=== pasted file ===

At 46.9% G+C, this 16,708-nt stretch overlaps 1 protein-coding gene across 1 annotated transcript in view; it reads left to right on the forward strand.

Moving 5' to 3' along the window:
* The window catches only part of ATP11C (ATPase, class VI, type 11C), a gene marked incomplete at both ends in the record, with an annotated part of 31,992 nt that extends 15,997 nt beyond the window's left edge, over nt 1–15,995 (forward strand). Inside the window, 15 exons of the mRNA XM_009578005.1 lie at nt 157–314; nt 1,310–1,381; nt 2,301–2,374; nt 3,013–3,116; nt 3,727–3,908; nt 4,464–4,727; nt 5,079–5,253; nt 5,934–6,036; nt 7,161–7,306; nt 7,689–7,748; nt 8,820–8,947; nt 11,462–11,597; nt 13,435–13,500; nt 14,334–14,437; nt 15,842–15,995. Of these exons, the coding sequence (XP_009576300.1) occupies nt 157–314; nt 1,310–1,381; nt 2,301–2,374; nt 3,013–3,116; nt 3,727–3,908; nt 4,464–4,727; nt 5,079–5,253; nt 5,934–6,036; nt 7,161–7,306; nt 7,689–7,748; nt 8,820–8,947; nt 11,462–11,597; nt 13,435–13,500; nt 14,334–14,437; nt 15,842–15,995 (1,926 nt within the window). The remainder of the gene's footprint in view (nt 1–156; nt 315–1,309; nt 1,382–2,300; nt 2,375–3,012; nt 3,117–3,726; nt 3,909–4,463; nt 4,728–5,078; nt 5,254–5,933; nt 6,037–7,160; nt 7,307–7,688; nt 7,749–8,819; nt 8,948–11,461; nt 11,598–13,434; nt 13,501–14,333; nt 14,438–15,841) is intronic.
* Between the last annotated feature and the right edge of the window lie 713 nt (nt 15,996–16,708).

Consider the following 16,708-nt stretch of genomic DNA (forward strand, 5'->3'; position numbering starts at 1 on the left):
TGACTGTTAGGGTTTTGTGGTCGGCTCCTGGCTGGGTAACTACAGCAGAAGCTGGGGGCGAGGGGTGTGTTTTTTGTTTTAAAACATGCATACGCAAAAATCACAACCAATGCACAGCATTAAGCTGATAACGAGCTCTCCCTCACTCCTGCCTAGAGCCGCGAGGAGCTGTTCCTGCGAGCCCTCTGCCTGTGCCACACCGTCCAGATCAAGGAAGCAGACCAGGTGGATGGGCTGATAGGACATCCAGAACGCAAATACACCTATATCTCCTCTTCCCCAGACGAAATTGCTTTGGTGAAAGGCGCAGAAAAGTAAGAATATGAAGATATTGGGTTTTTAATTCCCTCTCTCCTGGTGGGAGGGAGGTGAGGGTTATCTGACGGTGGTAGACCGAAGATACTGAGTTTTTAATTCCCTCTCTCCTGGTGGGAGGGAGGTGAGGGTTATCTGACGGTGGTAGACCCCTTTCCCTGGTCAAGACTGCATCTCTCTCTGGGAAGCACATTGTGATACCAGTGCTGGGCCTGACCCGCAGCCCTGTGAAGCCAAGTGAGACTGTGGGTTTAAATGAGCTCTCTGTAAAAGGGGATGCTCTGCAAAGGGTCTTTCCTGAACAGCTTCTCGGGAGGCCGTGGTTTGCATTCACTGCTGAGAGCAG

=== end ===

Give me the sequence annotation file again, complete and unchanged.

At 46.9% G+C, this 16,708-nt stretch overlaps 1 protein-coding gene across 1 annotated transcript in view; it reads left to right on the forward strand.

Moving 5' to 3' along the window:
* The window catches only part of ATP11C (ATPase, class VI, type 11C), a gene marked incomplete at both ends in the record, with an annotated part of 31,992 nt that extends 15,997 nt beyond the window's left edge, over nt 1–15,995 (forward strand). Inside the window, 15 exons of the mRNA XM_009578005.1 lie at nt 157–314; nt 1,310–1,381; nt 2,301–2,374; nt 3,013–3,116; nt 3,727–3,908; nt 4,464–4,727; nt 5,079–5,253; nt 5,934–6,036; nt 7,161–7,306; nt 7,689–7,748; nt 8,820–8,947; nt 11,462–11,597; nt 13,435–13,500; nt 14,334–14,437; nt 15,842–15,995. Of these exons, the coding sequence (XP_009576300.1) occupies nt 157–314; nt 1,310–1,381; nt 2,301–2,374; nt 3,013–3,116; nt 3,727–3,908; nt 4,464–4,727; nt 5,079–5,253; nt 5,934–6,036; nt 7,161–7,306; nt 7,689–7,748; nt 8,820–8,947; nt 11,462–11,597; nt 13,435–13,500; nt 14,334–14,437; nt 15,842–15,995 (1,926 nt within the window). The remainder of the gene's footprint in view (nt 1–156; nt 315–1,309; nt 1,382–2,300; nt 2,375–3,012; nt 3,117–3,726; nt 3,909–4,463; nt 4,728–5,078; nt 5,254–5,933; nt 6,037–7,160; nt 7,307–7,688; nt 7,749–8,819; nt 8,948–11,461; nt 11,598–13,434; nt 13,501–14,333; nt 14,438–15,841) is intronic.
* Between the last annotated feature and the right edge of the window lie 713 nt (nt 15,996–16,708).

Consider the following 16,708-nt stretch of genomic DNA (forward strand, 5'->3'; position numbering starts at 1 on the left):
TGACTGTTAGGGTTTTGTGGTCGGCTCCTGGCTGGGTAACTACAGCAGAAGCTGGGGGCGAGGGGTGTGTTTTTTGTTTTAAAACATGCATACGCAAAAATCACAACCAATGCACAGCATTAAGCTGATAACGAGCTCTCCCTCACTCCTGCCTAGAGCCGCGAGGAGCTGTTCCTGCGAGCCCTCTGCCTGTGCCACACCGTCCAGATCAAGGAAGCAGACCAGGTGGATGGGCTGATAGGACATCCAGAACGCAAATACACCTATATCTCCTCTTCCCCAGACGAAATTGCTTTGGTGAAAGGCGCAGAAAAGTAAGAATATGAAGATATTGGGTTTTTAATTCCCTCTCTCCTGGTGGGAGGGAGGTGAGGGTTATCTGACGGTGGTAGACCGAAGATACTGAGTTTTTAATTCCCTCTCTCCTGGTGGGAGGGAGGTGAGGGTTATCTGACGGTGGTAGACCCCTTTCCCTGGTCAAGACTGCATCTCTCTCTGGGAAGCACATTGTGATACCAGTGCTGGGCCTGACCCGCAGCCCTGTGAAGCCAAGTGAGACTGTGGGTTTAAATGAGCTCTCTGTAAAAGGGGATGCTCTGCAAAGGGTCTTTCCTGAACAGCTTCTCGGGAGGCCGTGGTTTGCATTCACTGCTGAGAGCAG